Here’s the tea: outside the States, TikTok is already A/B testing a dedicated music tab inside the app. Additionally, rumours are swirling among podcast industry insiders that a TikTok podcast app is imminent. Is audio TikTok’s superpower?
While most would describe TikTok as the King of short-form video, if you’ve been paying attention, you know TikTok has never really been a video app. Figuring out how to easily share audio on a mobile app has been its secret all along. Let us explain further; TikTok treats audio as its own discovery tool, allowing users to click on a file—whether that be music or just a random sound—and see every other video that uses that sound, making it into a sort of quasi-hashtag. (Its Chinese sister-app Douyin actually has an even more sophisticated suite of audio tools than its Western counterpart.)
As more young users flocked to TikTok, aspiring musicians quickly realised they could make music specifically for TikTok—most notably an extremely online rapper called Lil Nas X, (rings a bell?) who figured out how to launch his hit song, “Old Town Road” on TikTok. Its wild success opened the musical floodgates. For Brits, PinkPantheress would be another notable mention.
When it comes to podcasts, the Apple Podcast app was the No. 1 app for podcasts in the U.S., but in 2021 Spotify finally caught up and overtook it, according to Insider Intelligence. But a study conducted in 2019 found that if YouTube were considered a podcast platform, it would be hands-down the most popular. As video podcasts have surged in popularity—there are now 25% more of them than there were just a year ago, according to Podnews—so too has YouTube’s clout in the podcasting world. Another perk for audio-visual TikTok.
If TikTok was to enter the podcast race, it’s anybody’s guess who will win. YouTube may have a head start, but so does TikTok, because regardless of where most podcasts originate, clips and highlights of them usually end up on TikTok. Adding to the existential threat coming over the horizon, TikTok is historically a much more agile company than either YouTube or Spotify, quickly integrating new features and changing course with much more flexibility than its competitors.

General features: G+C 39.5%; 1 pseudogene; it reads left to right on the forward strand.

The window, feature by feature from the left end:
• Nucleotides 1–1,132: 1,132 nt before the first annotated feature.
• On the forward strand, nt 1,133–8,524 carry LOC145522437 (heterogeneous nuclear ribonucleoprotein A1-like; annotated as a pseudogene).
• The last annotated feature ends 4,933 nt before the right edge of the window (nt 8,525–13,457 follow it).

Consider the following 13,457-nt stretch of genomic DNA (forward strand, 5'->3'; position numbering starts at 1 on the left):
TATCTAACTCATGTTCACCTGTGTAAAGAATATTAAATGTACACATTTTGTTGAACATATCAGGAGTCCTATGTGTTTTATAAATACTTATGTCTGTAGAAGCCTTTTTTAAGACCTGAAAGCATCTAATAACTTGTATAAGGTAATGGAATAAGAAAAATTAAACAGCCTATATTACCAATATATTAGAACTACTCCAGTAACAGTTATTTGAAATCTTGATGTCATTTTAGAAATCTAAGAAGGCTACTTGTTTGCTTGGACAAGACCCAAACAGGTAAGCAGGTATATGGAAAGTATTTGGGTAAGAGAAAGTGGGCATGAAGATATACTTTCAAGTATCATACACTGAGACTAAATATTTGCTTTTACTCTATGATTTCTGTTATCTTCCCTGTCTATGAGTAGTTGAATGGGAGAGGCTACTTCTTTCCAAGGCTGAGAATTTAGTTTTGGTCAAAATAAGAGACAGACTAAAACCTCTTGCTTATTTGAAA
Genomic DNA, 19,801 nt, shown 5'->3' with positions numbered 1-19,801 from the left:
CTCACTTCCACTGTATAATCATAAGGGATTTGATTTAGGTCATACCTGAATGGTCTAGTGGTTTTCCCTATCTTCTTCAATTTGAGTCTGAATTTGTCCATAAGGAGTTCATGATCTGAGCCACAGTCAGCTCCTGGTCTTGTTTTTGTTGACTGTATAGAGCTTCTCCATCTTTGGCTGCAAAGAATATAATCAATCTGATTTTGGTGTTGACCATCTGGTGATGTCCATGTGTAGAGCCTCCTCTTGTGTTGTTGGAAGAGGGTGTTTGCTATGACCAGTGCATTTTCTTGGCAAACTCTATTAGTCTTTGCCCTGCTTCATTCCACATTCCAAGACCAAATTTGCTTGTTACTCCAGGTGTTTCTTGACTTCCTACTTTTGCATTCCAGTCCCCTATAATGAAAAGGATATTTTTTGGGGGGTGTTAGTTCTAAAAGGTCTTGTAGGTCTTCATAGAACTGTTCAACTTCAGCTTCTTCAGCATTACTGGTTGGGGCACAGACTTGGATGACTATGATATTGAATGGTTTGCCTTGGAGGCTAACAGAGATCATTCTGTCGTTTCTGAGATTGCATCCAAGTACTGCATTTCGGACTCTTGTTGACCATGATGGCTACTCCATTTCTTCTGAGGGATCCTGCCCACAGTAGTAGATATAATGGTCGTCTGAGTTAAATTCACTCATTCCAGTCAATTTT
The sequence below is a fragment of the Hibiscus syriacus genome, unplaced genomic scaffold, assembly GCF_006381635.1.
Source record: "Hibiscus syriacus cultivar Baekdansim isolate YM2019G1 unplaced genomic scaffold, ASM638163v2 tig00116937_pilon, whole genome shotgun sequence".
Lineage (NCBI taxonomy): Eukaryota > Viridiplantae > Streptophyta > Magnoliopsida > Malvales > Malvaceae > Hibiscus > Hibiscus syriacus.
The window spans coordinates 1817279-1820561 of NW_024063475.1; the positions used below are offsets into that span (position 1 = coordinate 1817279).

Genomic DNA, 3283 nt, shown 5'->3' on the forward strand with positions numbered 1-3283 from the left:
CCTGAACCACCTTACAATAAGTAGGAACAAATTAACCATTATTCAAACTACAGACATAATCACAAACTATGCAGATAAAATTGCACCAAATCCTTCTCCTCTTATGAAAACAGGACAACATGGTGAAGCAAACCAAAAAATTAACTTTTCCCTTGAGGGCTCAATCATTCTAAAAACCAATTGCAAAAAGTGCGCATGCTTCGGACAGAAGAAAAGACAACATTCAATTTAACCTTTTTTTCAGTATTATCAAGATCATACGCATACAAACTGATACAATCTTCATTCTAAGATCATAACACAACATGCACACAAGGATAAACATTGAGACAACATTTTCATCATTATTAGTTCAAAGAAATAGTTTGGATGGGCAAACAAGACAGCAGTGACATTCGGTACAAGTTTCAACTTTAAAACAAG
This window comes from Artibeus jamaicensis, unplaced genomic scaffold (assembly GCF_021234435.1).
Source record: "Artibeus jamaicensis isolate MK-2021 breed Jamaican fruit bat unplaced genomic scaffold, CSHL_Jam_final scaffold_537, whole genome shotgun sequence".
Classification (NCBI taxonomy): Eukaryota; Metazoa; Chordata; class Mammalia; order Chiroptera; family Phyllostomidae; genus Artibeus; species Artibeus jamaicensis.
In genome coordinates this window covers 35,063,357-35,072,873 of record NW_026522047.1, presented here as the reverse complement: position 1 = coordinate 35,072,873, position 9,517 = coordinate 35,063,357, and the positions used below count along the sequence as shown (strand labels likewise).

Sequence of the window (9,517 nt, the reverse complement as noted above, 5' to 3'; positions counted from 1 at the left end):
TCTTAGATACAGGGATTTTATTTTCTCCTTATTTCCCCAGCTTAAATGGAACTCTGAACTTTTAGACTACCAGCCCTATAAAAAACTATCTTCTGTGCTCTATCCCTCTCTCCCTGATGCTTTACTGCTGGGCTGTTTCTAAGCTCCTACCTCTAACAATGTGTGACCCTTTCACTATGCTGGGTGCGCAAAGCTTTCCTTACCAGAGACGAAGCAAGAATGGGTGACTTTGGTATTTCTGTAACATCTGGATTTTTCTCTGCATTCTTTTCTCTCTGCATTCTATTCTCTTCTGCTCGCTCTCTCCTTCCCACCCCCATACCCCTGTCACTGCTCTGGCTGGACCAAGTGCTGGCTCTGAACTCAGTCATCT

Instead of moving fast, breaking things and acquiring whatever it can’t make in-house, TikTok has evolved more in line with Chinese superapps WeChat and Weibo, sucking in users not via network effects but rather by enticing them with entertaining technical gimmicks, absorbing as much data as legally possible, and then offering additional services downstream. TikTok doesn’t just want to compete with YouTube—it wants to compete with all of Google, not to mention Amazon. Amazon has finally read the writing on the wall and begun experimenting with its own TikTok-like video product, but it seems much more plausible for TikTok to become sturdy like Amazon than for Amazon to become cool like TikTok.
That TikTok is reportedly moving into music and podcasts while also increasing its video time limit from 3 minutes to 10 minutes doesn’t seem like a coincidence. TikTok wants more of our attention. It wants that content to be shareable and searchable, and to function as the bedrock of a pretty serious e-commerce operation. And it appears to be building all of that by repeating the strategy ByteDance used to enter the short-form video market in the first place—make the audio work first, and the rest will follow.